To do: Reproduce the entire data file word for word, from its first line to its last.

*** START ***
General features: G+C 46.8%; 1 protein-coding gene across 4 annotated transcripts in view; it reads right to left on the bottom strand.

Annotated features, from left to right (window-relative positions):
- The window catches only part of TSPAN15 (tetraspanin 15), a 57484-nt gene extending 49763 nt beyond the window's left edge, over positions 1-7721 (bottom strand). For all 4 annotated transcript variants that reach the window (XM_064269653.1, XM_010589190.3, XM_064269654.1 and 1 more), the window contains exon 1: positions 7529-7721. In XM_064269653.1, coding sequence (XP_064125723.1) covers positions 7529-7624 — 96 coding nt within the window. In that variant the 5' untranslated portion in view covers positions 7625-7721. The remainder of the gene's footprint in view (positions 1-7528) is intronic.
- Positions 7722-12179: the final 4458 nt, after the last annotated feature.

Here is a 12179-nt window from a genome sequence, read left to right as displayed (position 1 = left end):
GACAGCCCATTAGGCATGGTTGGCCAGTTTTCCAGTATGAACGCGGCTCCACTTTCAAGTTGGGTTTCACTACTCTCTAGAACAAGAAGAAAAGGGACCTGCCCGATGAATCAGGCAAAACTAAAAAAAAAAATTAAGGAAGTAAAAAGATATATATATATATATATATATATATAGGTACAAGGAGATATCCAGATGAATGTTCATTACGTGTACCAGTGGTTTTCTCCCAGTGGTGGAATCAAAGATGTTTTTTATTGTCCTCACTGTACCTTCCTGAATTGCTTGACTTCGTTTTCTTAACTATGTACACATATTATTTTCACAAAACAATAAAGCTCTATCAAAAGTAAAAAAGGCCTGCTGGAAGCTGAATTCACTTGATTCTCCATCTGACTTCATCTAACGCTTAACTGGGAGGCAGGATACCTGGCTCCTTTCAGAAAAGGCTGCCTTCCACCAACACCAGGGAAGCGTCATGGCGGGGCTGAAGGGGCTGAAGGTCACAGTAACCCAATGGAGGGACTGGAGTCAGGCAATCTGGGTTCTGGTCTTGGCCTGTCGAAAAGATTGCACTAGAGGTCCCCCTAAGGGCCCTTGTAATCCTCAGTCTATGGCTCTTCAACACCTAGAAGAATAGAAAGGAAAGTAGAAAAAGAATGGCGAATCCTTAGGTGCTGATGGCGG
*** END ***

General features: G+C 46.8%; 1 protein-coding gene across 4 annotated transcripts in view; it reads right to left on the bottom strand.

Annotated features, from left to right (window-relative positions):
- The window catches only part of TSPAN15 (tetraspanin 15), a 57484-nt gene extending 49763 nt beyond the window's left edge, over positions 1-7721 (bottom strand). For all 4 annotated transcript variants that reach the window (XM_064269653.1, XM_010589190.3, XM_064269654.1 and 1 more), the window contains exon 1: positions 7529-7721. In XM_064269653.1, coding sequence (XP_064125723.1) covers positions 7529-7624 — 96 coding nt within the window. In that variant the 5' untranslated portion in view covers positions 7625-7721. The remainder of the gene's footprint in view (positions 1-7528) is intronic.
- Positions 7722-12179: the final 4458 nt, after the last annotated feature.

Here is a 12179-nt window from a genome sequence, read left to right as displayed (position 1 = left end):
GACAGCCCATTAGGCATGGTTGGCCAGTTTTCCAGTATGAACGCGGCTCCACTTTCAAGTTGGGTTTCACTACTCTCTAGAACAAGAAGAAAAGGGACCTGCCCGATGAATCAGGCAAAACTAAAAAAAAAAATTAAGGAAGTAAAAAGATATATATATATATATATATATATATAGGTACAAGGAGATATCCAGATGAATGTTCATTACGTGTACCAGTGGTTTTCTCCCAGTGGTGGAATCAAAGATGTTTTTTATTGTCCTCACTGTACCTTCCTGAATTGCTTGACTTCGTTTTCTTAACTATGTACACATATTATTTTCACAAAACAATAAAGCTCTATCAAAAGTAAAAAAGGCCTGCTGGAAGCTGAATTCACTTGATTCTCCATCTGACTTCATCTAACGCTTAACTGGGAGGCAGGATACCTGGCTCCTTTCAGAAAAGGCTGCCTTCCACCAACACCAGGGAAGCGTCATGGCGGGGCTGAAGGGGCTGAAGGTCACAGTAACCCAATGGAGGGACTGGAGTCAGGCAATCTGGGTTCTGGTCTTGGCCTGTCGAAAAGATTGCACTAGAGGTCCCCCTAAGGGCCCTTGTAATCCTCAGTCTATGGCTCTTCAACACCTAGAAGAATAGAAAGGAAAGTAGAAAAAGAATGGCGAATCCTTAGGTGCTGATGGCGG